German Chancellor Angela Merkel just wrapped up a two day visit to Israel.
Germany's head of state did not make the trip alone, she brought along her entire cabinet and a slew of business leaders.Throughout the trip local Israeli and German press coverage emphasized the divisions between Germany and Israel.
They focused on differences in diplomatic policy between the two countries, specifically centering on the Iranian nuclear agreement and the Palestinians.
Germany is still hanging on to the Iranian nuke deal and has taken the lead within the European Union (EU) in protecting investors that continue to deal with Iran from punishment by the United States.
The Israeli take on the nuclear agreement has never waivered from its original, emphatic, 'no deal, no way' stance. Vis-a-vis the Palestinians, Germany is pushing for a peace deal while Israel bides their time insisting that Palestinian leadership is not ready and has pushed back all advances and refused to come to the table.
One might think the relationship was at risk. It is not.Germany and Israel are very close friends. That is first and foremost. Germany is one of the strongest economies in the world and, outside of the United States, they are one of Israel's most important trading partners.
Their relationship is mutual. Israel provides Germany with essential goods and services, especially in the high tech and bio tech world and in the world of security and safety.
Germany provides Israel with several essential weapons, most notably the entire Israeli submarine fleet in which many weapons and defenses are top secret.
On issues of international affairs countries agree todisagree. It happens all the time, even with the best of friends. It is even happening now between the Trump and Netanyahu administrations.
Current issues of contention between Germany and Israel are classic issues of dispute in today's diplomatic arena. To give them more weight or credence is to misunderstand both the art of diplomacy and global history. On both Iran and the Palestinians, Israel echoes the Trump administration's point of view.
This is critical because the dialogue that took place about Iran and about Palestinian intransigence was actually conducted as a virtual mini US / EU summit.
The U.S. was represented by Israel and Germany represented the European Union.During a press conference she held with Israeli President Reuven "Ruby" Rivlin, German Chancellor Angela Merkel underscored that, "[O]n the basic statement that everything must be done to prevent Iran from obtaining nuclear weapons, we are in agreement.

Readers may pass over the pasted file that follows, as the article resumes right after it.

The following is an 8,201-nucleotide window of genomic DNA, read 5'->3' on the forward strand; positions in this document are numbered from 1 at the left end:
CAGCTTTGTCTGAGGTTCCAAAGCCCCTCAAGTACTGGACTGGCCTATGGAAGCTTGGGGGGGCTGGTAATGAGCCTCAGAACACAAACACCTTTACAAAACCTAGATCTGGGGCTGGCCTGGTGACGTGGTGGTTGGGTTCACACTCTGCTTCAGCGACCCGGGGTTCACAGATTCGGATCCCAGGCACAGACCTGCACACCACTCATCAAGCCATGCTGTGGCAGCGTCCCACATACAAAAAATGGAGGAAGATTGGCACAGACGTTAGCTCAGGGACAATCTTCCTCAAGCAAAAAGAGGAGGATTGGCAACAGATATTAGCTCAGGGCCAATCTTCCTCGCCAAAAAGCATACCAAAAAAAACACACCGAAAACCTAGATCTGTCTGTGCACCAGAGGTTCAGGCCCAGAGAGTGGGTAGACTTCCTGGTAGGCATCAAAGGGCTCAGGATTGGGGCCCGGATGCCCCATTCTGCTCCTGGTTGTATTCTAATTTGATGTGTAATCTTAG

"The issue on which we have different views is whether the agreement reached with Iran is the way, for a limited time, to prevent it from developing nuclear weapons."
In his response the Israeli president said, "This is the time to join the sanctions on Iran, not go around them. The Iranian monster should be starved, not fed,"Rivlin continued on, "This is the only condition to maintaining stability in the region. We ask Germany to stand beside us in the demand for supervision on Iran's nuclear program, and to not allow it to evade its commitments."
Merkel then responded, "we want to prevent Iran from using nuclear weapons. The question is in what way: should we continue with the agreement or build on the sanctions? We're working towards the same goal — to stop the Iranian nuclear program."
Both Germany and Israel agree on the objective, it is the method on which they disagree. That seems to be the real issue at stake — and it is not a disagreement which can or will rattle the strong bond that has been forged, with blood, sweat and tears, between these two nations.
After the Holocaust, the State of Israel, the Jewish nation, was created.
Israel declared statehood in 1948 and almost immediately after the newly-democratic Germany, forged from the rubble of World War II emerged and assumed responsibility for their actions as a nation and for the actions of their parents.
Germans — the people of Germany and the nation of Germany — admitted that theirs was a society that committed the most atrocious murder in history.
Germany reached out to Israel and a very important relationship emerged. It was a relationship that included paying billions of dollars in reparations to Holocaust survivors.
It was a relationship that included favored trade deals which helped Israel develop their own economy.That relationship continues on and, as painful as it still is, Germans today fully admit and recognize that their grandparents perpetrated the Holocaust.
It is part of their national psyche and very much a part of the fuel which engines the relationship between Israel and Germany.In the late 1940's, when Israel accepted German reparations, a massive debate ensued among Israelis.
The country was wrenched over the question of should Israel take the money and should Israel accept the hand of Germany in friendship so soon after the murder of 6 million Jews.
It was courageous of post-World War II Germany to reach out to Israel, it was wise of Israel to accept Germany's hand in friendship. Like all good friendships there are sometimes disagreements.
The disagreements we witnessed this week are insignificant. Pay them no mind. We see it with the U.S. and Israel all the time — so, too, with the U.S. and Germany.
Micah Halpern is a political and foreign affairs commentator. He founded "The Micah Report" and hosts "Thinking Out Loud with Micah Halpern" a weekly TV program and "My Chopp" a daily radio spot. A dynamic speaker, he specializes in analyzing world events and evaluating their relevance and impact. Follow him on Twitter @MicahHalpern. To read more of this reports — Click Here Now.
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